Diversity in marcomms is more important than ever

Get woke or go broke, says MultiConnexions Group head of diversity and inclusion Katrina Hall.

Last weekend, the Academy Awards was held with unprecedented diversity in both nominees and winners. From China-born Chloé Zhao becoming the first woman of colour and second female ever to win an Oscar for Best Director, to Ugandan-ancestry actor Daniel Kaluuya and Korean actress Yuh-Jung Youn winning Best Supporting Actor awards, it was heartening to see Hollywood making positive steps to do better.

The emotion on display during the Oscars speeches drove home the importance of visibility and wins for the communities that diverse winners represent, and how inspiring it can be to watch for these audiences. But diversity and inclusion isn’t about feel-good box ticking – it makes real commercial sense.

A newly published University of California Los Angeles report found that diversity and inclusion appears to be just the ticket and precisely what cinema-going audiences are looking for. The report found that on average, films with between 41 to 50 per cent minority casts fared best at the box office, while films with less than 11% minorities fared worst. 

A separate Adobe survey bears this out in the marketing world, finding that a brand’s diversity impacts perception of its products or services for almost two-thirds of respondents. Furthermore, 58% of LGBTQ+ respondents said they had walked away from a brand for not representing them in its advertising. These are findings corroborated by MultiConnexions Group research.

Deloitte-owned Heat found that brands that show a broad variety of cultural and demographic groups in their advertising see improved perception among consumers and stock market gains, and brands with the highest diversity scores showed an 83% higher consumer preference.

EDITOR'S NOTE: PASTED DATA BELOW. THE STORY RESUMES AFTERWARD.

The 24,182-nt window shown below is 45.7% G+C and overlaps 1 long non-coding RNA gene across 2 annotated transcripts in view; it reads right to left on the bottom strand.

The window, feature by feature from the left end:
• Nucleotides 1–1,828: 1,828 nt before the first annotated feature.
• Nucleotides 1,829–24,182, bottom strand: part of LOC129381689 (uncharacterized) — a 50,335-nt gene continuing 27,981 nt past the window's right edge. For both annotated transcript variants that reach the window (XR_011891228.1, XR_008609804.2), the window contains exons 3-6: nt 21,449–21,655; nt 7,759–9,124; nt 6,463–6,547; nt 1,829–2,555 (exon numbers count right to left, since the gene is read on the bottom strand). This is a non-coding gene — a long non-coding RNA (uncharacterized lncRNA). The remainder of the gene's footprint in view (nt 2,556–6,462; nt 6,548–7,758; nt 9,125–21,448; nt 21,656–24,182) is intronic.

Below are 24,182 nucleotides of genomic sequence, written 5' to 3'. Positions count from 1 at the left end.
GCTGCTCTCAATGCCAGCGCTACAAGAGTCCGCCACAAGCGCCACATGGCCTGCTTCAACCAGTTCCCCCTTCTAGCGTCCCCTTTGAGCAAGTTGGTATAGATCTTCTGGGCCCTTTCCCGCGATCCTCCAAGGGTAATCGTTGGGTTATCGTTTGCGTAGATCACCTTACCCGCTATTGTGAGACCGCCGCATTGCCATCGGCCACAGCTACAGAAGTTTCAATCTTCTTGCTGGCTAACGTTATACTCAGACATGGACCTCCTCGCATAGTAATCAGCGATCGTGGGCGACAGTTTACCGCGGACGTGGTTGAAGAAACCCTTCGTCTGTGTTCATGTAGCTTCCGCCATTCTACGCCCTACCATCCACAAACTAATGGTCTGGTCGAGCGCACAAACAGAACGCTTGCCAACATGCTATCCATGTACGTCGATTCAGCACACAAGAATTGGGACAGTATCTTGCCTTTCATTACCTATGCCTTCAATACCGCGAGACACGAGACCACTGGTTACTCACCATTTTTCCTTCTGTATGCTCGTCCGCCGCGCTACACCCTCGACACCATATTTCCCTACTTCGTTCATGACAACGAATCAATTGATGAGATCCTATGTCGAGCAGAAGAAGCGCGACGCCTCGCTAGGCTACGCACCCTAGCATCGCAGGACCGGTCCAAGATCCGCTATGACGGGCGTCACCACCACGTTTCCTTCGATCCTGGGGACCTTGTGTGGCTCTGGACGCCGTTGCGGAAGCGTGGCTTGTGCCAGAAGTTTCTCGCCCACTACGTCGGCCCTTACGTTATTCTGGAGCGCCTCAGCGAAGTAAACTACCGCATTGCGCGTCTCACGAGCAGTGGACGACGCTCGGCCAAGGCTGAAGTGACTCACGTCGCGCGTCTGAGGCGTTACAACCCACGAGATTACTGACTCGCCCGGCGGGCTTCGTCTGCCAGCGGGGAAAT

In the ad world, several brands and organisations have proven clear winners in this space. Pop star Rihanna became a billionaire by tapping into an unmet need for products that suit diverse skin tones with makeup and skincare brand Fenty. In Australia, ANZ Bank won hearts and minds with its hugely successful, internationally acclaimed, and highly Instagram-able GAYTMs during Mardi Gras, along with its Lunar New Year themed ATMs. The Salvation Army Australia has carved out a leading reputation by continually engaging with multicultural audiences through grassroots and community led initiatives.

However, before a brand or organisation rushes in all guns blazing to splash their previously homogenous marcomms/ads with the representation that diversity and inclusion has to offer, look at the flip side of when diversity is done wrong.

Australian singer/songwriter Sia learned the hard way when good intentions were not enough to make her new film Music, a story about a 14-year-old non-verbal girl with severe autism, a success. Sia and the film have been lambasted by the public and media for not consulting enough with autistic individuals and for not giving the lead role to a neurotypical person. Unintentional racial and diversity mistakes from brands and organisations can go viral in today’s digital world, causing brand damage and lost revenue. The brand damage at times can lead to millions of dollars and is often irreparable. 

A one-size-fits-all approach is not appropriate for every audience. A recent outdoor ad urged people to check in on their friends’ mental health with a call to ‘grab a beer’… during Ramadan. Imagine telling a community celebrating the Holy Month to grab a beer! Or the dismay of the parents of a highly conservative Asian girl being urged to grab a beer and share her sorrows. It would cause these audiences to switch off at best.

Excuses for ignoring diversity and inclusion are ringing increasingly hollow. In previous decades it may have been seen as ‘a suggestion’ or ‘a nice to have’ that could be ignored with limited or no repercussions. But now things are different; it is a must-have for all. Diversity matters. Do it, but do it right.

Katrina Hall is the head of diversity and inclusion at MultiConnexions Group and DiversityTesting.com.au.


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